I actually own the "original" which is actually the OEM that makes all these coolers... :respect:
Posted on Reply
#6
pantherx12
by: robal
I wonder why most of CPU Cooler designers place heatpipes so much spread apart.
I understand it may be cheaper to manufacture, when they are straight, but it must loose performance.

The best coolers out there don't use "direct heatpipe contact" for a reason. They've got a small block of copper that will spread the heat for cores to all heatpipes (take a look at TRUE).

Most of CPU heat is generated right in the middle of the package...
In case of this cooler (and other "direct h-pipe touch") the outside heatpipes have barely anything to do...

If only someone could design a cooler which has more heatpipes cramped in the center, touching cores... not edges of CPU package.
Single huge heatpipe maybe ?

Cheers,
There's already coolers that don't have gaps between the DHT pipes just alot of companies go to the same cheap oem :laugh:

check out the "coolink corator ds" for an interesting take on DHT, its almost like they've poured molten copper onto the heatpipes so its fills the gaps but there's also no gap between the copper flat base and the pipes due to how they've done it.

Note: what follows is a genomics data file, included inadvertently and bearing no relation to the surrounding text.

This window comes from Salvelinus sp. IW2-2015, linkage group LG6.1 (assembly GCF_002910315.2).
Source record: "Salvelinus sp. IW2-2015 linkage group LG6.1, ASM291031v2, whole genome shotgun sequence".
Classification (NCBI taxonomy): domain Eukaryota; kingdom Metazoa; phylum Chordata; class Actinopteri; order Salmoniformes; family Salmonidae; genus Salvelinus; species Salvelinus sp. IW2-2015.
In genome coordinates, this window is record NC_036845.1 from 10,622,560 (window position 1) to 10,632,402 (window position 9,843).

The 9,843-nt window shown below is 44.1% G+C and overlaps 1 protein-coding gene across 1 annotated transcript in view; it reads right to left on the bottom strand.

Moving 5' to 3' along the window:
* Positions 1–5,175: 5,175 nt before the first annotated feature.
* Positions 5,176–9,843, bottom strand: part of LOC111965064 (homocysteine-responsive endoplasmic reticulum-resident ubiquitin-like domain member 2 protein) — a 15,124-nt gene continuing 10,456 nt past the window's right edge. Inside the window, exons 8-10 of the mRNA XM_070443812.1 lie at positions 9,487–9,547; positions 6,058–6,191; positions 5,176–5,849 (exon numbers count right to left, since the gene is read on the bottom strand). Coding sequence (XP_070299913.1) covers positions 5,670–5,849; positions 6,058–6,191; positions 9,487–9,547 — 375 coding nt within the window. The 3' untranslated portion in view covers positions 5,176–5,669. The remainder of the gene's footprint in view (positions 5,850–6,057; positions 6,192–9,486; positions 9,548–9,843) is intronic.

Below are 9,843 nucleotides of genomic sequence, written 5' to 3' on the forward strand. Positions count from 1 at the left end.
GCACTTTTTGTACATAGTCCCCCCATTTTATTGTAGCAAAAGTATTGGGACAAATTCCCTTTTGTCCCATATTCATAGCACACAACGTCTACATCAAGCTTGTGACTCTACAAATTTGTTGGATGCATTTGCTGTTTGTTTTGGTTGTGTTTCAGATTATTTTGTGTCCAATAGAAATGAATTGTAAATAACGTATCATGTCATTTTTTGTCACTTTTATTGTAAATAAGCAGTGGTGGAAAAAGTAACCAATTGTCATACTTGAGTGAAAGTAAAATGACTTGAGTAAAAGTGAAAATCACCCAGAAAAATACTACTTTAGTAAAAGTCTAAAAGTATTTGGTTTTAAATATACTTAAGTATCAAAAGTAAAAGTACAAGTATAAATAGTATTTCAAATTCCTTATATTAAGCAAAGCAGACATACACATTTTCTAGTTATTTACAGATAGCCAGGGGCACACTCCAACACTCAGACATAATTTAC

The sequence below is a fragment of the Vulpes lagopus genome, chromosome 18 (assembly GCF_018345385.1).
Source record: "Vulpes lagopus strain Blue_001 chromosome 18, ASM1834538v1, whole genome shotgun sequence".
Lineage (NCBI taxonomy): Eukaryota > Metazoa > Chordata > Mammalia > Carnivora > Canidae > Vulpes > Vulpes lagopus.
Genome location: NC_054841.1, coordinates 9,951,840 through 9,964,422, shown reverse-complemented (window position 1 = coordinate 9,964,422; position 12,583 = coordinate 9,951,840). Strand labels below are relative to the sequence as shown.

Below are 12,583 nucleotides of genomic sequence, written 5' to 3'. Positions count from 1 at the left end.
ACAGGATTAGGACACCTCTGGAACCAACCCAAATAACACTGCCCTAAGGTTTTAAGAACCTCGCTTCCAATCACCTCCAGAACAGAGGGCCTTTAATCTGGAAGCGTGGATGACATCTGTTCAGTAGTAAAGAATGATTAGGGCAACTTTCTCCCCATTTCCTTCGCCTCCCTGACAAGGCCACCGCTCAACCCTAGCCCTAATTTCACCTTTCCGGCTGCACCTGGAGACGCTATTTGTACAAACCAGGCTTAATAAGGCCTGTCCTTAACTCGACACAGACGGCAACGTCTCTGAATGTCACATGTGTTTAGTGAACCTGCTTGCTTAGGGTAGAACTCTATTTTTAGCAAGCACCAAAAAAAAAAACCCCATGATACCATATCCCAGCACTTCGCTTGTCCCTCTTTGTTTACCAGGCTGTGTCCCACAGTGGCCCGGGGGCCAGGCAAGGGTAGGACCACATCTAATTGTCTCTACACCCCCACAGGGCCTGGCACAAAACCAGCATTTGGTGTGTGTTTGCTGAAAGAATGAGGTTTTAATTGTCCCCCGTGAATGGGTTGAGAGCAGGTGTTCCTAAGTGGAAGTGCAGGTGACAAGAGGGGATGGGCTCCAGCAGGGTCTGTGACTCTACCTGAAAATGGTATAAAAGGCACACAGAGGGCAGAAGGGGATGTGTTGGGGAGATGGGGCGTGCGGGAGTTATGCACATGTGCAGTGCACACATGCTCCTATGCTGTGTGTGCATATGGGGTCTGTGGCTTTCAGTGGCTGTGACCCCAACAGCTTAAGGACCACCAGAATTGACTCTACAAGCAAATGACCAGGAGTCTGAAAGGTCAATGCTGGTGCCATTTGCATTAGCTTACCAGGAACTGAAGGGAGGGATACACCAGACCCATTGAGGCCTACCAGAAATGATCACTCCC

It works pretty damn well as well, according to one review ( the only one I've found so far) its only 1c behind the big Noctua 14cm cooler but its £20 cheaper :D


Posted on Reply
#7
WarEagleAU
Bird of Prey
Looks very nice. One thing I come to understand about DHT tech is this: Even though they have some spacing inbetween (soldered, scintered, whatever they call it) the heat pipes wick the heat away quicker (no loss with a baseplate or time lost) and more of it. I do agree that I would love to see them do DHT with a same leveled piece of copper inbetween the heatpipes (kind of like a smooth face)
Posted on Reply
#8
pantherx12
I still want to see a combination of vapour chamber + heatpipes.

Or a single massive heatpipe made flat ( people say its hard to do but I've managed to flatten and bend copper pipes by hand so I imagine if they could adapt their machines they could do it this way too)



Oh thought I'd add, the corator fan isn't the greatest one in the world so may perform better with a Noctua fan or something like a 1850rpm gentle typhoon etc.
Posted on Reply
#9
jimmyxxx
Is not really molten cooper over the pipes.
They just melted a little bit the base and then brushed it so it looks gapless, but still DHT.
Look at tis image

PD: Since there is a lot of fin spacing on the corator, high Pressure fans wont give any better temps (i.e. gentle typhoon), but maybe high RPM fans would do the job.
Posted on Reply
#11
HossHuge